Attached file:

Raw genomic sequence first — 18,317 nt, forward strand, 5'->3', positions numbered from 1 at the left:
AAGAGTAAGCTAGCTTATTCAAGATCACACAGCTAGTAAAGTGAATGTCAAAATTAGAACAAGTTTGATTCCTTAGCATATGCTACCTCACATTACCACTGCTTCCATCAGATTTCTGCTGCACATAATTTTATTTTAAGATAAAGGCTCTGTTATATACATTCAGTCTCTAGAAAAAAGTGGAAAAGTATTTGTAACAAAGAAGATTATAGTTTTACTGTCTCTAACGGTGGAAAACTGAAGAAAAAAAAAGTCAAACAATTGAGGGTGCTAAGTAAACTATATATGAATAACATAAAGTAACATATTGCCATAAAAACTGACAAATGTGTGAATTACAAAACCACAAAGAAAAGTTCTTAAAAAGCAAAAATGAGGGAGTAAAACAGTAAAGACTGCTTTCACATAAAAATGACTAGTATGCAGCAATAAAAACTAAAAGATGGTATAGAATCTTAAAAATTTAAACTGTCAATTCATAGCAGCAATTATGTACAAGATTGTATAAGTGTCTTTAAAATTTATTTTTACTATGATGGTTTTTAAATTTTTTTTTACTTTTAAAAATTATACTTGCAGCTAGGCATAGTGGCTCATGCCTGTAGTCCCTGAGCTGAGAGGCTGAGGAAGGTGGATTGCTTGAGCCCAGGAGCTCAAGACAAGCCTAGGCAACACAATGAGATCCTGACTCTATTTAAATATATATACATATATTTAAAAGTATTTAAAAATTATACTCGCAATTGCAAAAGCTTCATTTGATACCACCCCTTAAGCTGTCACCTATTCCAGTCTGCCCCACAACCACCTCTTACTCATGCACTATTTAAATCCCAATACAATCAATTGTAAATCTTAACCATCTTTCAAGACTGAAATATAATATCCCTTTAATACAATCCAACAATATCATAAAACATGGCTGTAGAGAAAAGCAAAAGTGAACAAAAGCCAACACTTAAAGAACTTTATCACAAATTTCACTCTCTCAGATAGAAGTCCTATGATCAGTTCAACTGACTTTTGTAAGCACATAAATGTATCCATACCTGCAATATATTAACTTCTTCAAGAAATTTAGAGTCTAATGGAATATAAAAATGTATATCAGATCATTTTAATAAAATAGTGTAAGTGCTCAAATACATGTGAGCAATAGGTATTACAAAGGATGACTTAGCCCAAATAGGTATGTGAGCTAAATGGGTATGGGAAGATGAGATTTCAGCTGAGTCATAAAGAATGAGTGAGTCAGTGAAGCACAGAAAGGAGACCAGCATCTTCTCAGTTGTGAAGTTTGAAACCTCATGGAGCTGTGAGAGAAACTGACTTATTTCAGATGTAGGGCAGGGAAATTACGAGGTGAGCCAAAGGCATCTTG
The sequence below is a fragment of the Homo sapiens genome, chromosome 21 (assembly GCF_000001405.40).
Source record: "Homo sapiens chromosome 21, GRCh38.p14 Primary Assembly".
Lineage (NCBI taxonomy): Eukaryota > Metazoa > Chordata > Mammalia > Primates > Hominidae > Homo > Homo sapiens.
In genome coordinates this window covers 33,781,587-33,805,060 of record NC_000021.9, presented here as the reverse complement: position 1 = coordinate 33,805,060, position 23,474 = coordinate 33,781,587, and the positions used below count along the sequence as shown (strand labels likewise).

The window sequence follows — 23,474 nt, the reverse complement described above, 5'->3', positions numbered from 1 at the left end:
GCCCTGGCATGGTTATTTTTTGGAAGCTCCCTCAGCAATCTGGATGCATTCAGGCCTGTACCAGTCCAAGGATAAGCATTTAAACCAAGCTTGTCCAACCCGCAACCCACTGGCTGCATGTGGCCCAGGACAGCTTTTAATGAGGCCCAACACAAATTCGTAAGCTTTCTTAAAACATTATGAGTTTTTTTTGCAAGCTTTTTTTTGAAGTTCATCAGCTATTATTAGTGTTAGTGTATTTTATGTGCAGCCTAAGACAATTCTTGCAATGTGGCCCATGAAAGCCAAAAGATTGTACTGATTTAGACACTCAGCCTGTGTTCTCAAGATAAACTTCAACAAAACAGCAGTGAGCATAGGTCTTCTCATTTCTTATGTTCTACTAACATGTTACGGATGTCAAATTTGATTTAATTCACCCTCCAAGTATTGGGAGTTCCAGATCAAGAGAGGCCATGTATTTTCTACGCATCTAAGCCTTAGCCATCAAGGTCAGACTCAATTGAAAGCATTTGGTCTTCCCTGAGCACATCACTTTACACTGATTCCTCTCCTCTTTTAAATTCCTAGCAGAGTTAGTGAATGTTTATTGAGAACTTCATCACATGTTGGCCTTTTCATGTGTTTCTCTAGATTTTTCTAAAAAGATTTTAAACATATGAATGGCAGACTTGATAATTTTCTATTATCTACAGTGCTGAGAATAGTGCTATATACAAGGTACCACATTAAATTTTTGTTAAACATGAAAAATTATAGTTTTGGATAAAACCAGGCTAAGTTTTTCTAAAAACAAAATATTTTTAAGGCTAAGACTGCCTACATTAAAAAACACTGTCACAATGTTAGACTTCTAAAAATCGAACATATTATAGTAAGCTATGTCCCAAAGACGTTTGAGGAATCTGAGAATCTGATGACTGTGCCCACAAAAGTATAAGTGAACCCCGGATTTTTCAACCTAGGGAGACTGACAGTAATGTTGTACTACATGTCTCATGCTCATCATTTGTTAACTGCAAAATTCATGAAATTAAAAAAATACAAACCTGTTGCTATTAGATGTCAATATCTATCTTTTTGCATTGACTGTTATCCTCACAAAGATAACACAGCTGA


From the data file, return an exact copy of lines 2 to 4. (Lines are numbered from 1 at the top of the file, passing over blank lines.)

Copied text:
AAGAGTAAGCTAGCTTATTCAAGATCACACAGCTAGTAAAGTGAATGTCAAAATTAGAACAAGTTTGATTCCTTAGCATATGCTACCTCACATTACCACTGCTTCCATCAGATTTCTGCTGCACATAATTTTATTTTAAGATAAAGGCTCTGTTATATACATTCAGTCTCTAGAAAAAAGTGGAAAAGTATTTGTAACAAAGAAGATTATAGTTTTACTGTCTCTAACGGTGGAAAACTGAAGAAAAAAAAAGTCAAACAATTGAGGGTGCTAAGTAAACTATATATGAATAACATAAAGTAACATATTGCCATAAAAACTGACAAATGTGTGAATTACAAAACCACAAAGAAAAGTTCTTAAAAAGCAAAAATGAGGGAGTAAAACAGTAAAGACTGCTTTCACATAAAAATGACTAGTATGCAGCAATAAAAACTAAAAGATGGTATAGAATCTTAAAAATTTAAACTGTCAATTCATAGCAGCAATTATGTACAAGATTGTATAAGTGTCTTTAAAATTTATTTTTACTATGATGGTTTTTAAATTTTTTTTTACTTTTAAAAATTATACTTGCAGCTAGGCATAGTGGCTCATGCCTGTAGTCCCTGAGCTGAGAGGCTGAGGAAGGTGGATTGCTTGAGCCCAGGAGCTCAAGACAAGCCTAGGCAACACAATGAGATCCTGACTCTATTTAAATATATATACATATATTTAAAAGTATTTAAAAATTATACTCGCAATTGCAAAAGCTTCATTTGATACCACCCCTTAAGCTGTCACCTATTCCAGTCTGCCCCACAACCACCTCTTACTCATGCACTATTTAAATCCCAATACAATCAATTGTAAATCTTAACCATCTTTCAAGACTGAAATATAATATCCCTTTAATACAATCCAACAATATCATAAAACATGGCTGTAGAGAAAAGCAAAAGTGAACAAAAGCCAACACTTAAAGAACTTTATCACAAATTTCACTCTCTCAGATAGAAGTCCTATGATCAGTTCAACTGACTTTTGTAAGCACATAAATGTATCCATACCTGCAATATATTAACTTCTTCAAGAAATTTAGAGTCTAATGGAATATAAAAATGTATATCAGATCATTTTAATAAAATAGTGTAAGTGCTCAAATACATGTGAGCAATAGGTATTACAAAGGATGACTTAGCCCAAATAGGTATGTGAGCTAAATGGGTATGGGAAGATGAGATTTCAGCTGAGTCATAAAGAATGAGTGAGTCAGTGAAGCACAGAAAGGAGACCAGCATCTTCTCAGTTGTGAAGTTTGAAACCTCATGGAGCTGTGAGAGAAACTGACTTATTTCAGATGTAGGGCAGGGAAATTACGAGGTGAGCCAAAGGCATCTTG
The sequence below is a fragment of the Homo sapiens genome, chromosome 21 (assembly GCF_000001405.40).
Source record: "Homo sapiens chromosome 21, GRCh38.p14 Primary Assembly".